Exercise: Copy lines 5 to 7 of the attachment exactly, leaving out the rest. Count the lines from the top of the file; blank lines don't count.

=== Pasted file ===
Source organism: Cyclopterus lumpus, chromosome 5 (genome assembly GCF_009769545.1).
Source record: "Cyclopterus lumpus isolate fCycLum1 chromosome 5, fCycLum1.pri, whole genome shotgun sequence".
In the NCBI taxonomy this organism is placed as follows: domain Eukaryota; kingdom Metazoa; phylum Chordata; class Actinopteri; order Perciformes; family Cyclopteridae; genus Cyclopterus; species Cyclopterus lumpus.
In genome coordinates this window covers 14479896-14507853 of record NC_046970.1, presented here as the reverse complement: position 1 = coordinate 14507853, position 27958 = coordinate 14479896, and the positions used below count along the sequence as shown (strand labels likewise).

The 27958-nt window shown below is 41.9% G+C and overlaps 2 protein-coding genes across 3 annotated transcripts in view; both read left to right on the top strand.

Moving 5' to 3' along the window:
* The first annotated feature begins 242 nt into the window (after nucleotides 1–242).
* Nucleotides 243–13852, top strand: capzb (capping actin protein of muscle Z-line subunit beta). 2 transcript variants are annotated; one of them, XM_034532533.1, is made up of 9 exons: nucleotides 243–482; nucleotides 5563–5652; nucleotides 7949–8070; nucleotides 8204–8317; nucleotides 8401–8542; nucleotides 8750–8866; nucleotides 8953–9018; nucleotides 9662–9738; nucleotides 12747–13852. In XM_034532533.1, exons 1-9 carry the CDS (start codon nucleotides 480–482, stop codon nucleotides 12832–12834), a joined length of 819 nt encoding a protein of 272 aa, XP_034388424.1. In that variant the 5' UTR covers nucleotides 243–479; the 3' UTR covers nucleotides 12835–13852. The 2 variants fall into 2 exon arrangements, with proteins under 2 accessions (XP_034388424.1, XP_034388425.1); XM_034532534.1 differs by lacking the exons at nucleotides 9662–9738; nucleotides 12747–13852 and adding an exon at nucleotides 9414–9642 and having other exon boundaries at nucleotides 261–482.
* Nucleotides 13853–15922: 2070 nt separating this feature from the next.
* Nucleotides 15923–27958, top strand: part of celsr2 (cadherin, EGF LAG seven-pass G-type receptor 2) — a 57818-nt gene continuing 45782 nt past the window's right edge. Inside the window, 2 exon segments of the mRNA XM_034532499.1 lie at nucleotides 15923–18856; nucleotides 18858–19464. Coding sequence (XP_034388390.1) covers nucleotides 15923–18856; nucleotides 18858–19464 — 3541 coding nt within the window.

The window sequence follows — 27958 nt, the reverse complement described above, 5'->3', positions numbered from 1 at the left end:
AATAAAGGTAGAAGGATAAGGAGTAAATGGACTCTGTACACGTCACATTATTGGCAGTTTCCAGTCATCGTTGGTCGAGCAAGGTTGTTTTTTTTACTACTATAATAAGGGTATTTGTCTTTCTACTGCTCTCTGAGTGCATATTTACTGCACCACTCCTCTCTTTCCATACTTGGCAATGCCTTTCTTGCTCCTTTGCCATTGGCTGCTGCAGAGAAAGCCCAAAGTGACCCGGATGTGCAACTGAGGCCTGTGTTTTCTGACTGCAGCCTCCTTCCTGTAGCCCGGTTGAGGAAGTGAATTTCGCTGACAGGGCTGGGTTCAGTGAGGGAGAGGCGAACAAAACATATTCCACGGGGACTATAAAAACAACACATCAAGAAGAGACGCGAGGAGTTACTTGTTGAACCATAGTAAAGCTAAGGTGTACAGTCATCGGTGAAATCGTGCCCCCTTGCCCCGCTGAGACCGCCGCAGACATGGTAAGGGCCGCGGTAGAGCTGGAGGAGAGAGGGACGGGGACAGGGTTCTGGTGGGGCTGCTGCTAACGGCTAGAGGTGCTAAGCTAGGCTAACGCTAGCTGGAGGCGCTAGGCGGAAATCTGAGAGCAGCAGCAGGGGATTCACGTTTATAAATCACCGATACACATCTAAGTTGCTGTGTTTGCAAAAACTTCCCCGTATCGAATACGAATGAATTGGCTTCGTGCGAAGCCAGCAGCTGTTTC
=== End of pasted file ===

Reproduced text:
The 27958-nt window shown below is 41.9% G+C and overlaps 2 protein-coding genes across 3 annotated transcripts in view; both read left to right on the top strand.

Moving 5' to 3' along the window:
* The first annotated feature begins 242 nt into the window (after nucleotides 1–242).